Golf is a unique game.  Players like Fred Couples or Ernie Els make the game look easy and effortless.  They're never out of balance and they hardly look like they're trying.  Then you have guys like Thomas and Jason Day who look like they're angry at the ball.  Different sizes... different swings... different styles... similar results.  

If you're currently uncomfortable with hitting those longer clubs because of the potential to top the ball or blow it out of bounds... play within your game.  Put the practice time in with the trouble clubs, and then bring it out when you're comfortable with it.  

I spent the better part of 3+ years avoiding my 3 wood and hybrid for the same reason.  I didn't get to play or practice much and I didn't want to ruin a hole or a round by blowing a ball out of bounds or topping a few shots and taking a triple.  My play was to hit a 4 iron (which I was very comfortable with) and leave myself as close to the green as that could get me.  I joined a club last September and spent a large amount of time on the range and playing alone while practicing those 3 wood shots.  From the fairway, my Game Golf stats tell me that my average 4 iron is about 179 yards.  I'll typically play that club to go a maximum of about 190 from the fairway.  My 3 wood averages abut 216 yards.  The shot pattern shows a large number of shots between 205 - 220 yards, so... I'll typically play the 3 wood to go a maximum of about 230.  

That 40 yards is a huge difference in my game.  The biggest example I have is on the 3rd hole at my home course.  A solidly struck driver would typically leave me about 280 yards from the hole there.  Hitting a 4 iron, if I caught it well, would leave me anywhere from 100 - 120 yards from the hole (which would be approach wedge or pitching wedge).  Being comfortable enough to hit a 3 wood on that hole now (out of bounds up the entire right side) leaves me anywhere from 50 - 70 yards away.  

Over the last 3 or 4 months (since I became comfortable with playing my 3 wood off the tight lies), my scores on that hole have been much better.  I'm much more prone to make birdie or par than I am to make double or worse.  

Yes, I'll still top a shot now and again because I make a poor swing... but the practice time I spent has allowed me to feel comfortable playing it and trying to shorten the hole as much as possible.  Still, I played within myself when I knew it wasn't there.  I employed the strategy you mentioned above in trying to eliminate anything more than a bogey.  At that time... for me... it was the right play.  

Play what works for you.  It's not a one-stop-shop type of game.  

All that said... what iacas says about being closer being a statistically better play is not wrong.  It just may not be right for you right now.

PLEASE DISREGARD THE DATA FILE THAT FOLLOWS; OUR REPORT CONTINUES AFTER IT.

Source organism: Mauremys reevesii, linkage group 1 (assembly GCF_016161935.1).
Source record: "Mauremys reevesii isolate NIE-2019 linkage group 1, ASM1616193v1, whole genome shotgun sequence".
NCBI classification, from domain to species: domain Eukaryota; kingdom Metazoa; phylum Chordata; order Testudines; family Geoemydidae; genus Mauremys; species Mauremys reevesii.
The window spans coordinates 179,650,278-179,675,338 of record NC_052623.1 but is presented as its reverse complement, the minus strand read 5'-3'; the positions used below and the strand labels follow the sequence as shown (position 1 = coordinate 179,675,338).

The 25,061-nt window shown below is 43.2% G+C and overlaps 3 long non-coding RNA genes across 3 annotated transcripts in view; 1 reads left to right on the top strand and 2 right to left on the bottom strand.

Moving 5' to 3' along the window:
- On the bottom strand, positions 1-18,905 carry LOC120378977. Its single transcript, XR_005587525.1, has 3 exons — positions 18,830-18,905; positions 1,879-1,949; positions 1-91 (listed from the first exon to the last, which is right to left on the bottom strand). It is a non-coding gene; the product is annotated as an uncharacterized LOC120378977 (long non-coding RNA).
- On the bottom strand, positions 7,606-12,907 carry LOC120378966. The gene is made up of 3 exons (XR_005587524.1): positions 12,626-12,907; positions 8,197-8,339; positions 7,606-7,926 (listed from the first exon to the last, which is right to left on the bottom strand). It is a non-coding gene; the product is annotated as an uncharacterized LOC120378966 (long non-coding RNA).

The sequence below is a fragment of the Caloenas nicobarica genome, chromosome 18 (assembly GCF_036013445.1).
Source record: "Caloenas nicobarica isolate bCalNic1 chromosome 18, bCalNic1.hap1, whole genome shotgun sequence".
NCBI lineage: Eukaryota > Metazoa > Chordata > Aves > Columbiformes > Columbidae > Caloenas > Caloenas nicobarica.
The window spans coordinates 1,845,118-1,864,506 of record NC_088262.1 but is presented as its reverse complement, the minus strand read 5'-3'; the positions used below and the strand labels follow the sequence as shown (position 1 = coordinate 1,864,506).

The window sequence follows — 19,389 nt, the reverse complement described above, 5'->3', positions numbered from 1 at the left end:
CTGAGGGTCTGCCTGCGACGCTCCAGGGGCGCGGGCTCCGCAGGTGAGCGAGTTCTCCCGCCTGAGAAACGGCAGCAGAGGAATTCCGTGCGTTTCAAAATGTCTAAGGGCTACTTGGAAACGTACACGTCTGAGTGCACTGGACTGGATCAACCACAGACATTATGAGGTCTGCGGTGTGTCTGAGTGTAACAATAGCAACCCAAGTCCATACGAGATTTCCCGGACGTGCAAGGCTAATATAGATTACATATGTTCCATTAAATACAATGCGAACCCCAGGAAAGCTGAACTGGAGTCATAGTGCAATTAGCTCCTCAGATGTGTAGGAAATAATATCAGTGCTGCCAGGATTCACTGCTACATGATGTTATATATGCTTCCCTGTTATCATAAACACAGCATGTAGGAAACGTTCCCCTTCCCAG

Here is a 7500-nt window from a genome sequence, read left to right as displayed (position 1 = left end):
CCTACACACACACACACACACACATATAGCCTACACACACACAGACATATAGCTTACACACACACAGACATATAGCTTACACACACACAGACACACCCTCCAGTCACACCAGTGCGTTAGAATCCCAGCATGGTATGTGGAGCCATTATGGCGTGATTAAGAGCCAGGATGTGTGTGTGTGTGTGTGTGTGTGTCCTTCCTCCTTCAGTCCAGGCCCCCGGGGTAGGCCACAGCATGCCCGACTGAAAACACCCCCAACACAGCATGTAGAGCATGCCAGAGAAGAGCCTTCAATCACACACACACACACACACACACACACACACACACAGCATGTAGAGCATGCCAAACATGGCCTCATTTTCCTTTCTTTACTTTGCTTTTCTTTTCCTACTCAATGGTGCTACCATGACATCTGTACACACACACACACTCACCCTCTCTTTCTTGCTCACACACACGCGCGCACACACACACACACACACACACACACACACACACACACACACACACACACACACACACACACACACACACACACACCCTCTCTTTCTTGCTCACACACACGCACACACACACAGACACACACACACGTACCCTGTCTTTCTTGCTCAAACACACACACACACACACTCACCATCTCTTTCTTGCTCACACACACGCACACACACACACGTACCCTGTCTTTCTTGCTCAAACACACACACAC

CY

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42 minutes ago, Fairway_CY said:

All that said... what iacas says about being closer being a statistically better play is not wrong.  It just may not be right for you right now. 

See, I would still disagree with this statement.  Even where I'm at, I'm exactly as likely to flub a partial wedge as to flub a full wedge shot.  Also, I'm just as likely to pull the ever-loving hell out of the ball (say 10* off-line), but if I'm 40 yards away, my pull might still end up on the green, where if I'm 90 yards away I'm left with a 20 yard pitch (as an example).

Everyone's swings are way more consistent than they think they are.  They might not be good swings, but you'll have an equal number of bad shots regardless of the club when you get into your irons/wedges.  Therefore, a 10% miss in any direction will put you closer to the pin if you're closer to the pin.  

Obviously you need to not hit into hazards, and hitting into the rough is mostly not a good idea (not always) but if you are not contesting hazards/obstacle trouble, get closer.

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1 hour ago, Fairway_CY said:

First... I'll answer the original question in the topic.

For me, the ideal layup distance would be about 70 yards.  It's the correct distance for a smooth 58° wedge for me.  With that shot, I'd average about 20 feet from that distance.  A lot of my birdies come from shots at this distance.  Although I average about 20 feet, I'm often inside of 10 feet which gives me a decent look at making the put.

But what are your average proximities on a 60, 50, 40, 30, 20 yard shot?  Are any of them actually worse than for that "ideal" 70 yard distance?

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51 minutes ago, Golfingdad said:

But what are your average proximities on a 60, 50, 40, 30, 20 yard shot?  Are any of them actually worse than for that "ideal" 70 yard distance?

No... providing contact is average-to-good, the distances are better as I move closer.  That said... the percentage of time I make clean contact from 50 or 60 yards as opposed to 70 yards is lower.  I don't have to do anything differently when I make my 70 yard swing... but I have to dial back or choke down when playing from 50 or 60 yards.  This results in a higher probability of hitting it fat or thin.  

Like I mentioned, though... that was just answering the first part of the question.  

For me... I'd prefer to play a 70 yard shot than a 50 or 60 yard shot.  At 40 yards and in... I'm probably not laying up... I'm hoping that my contact is going to be solid enough to get me into that distance.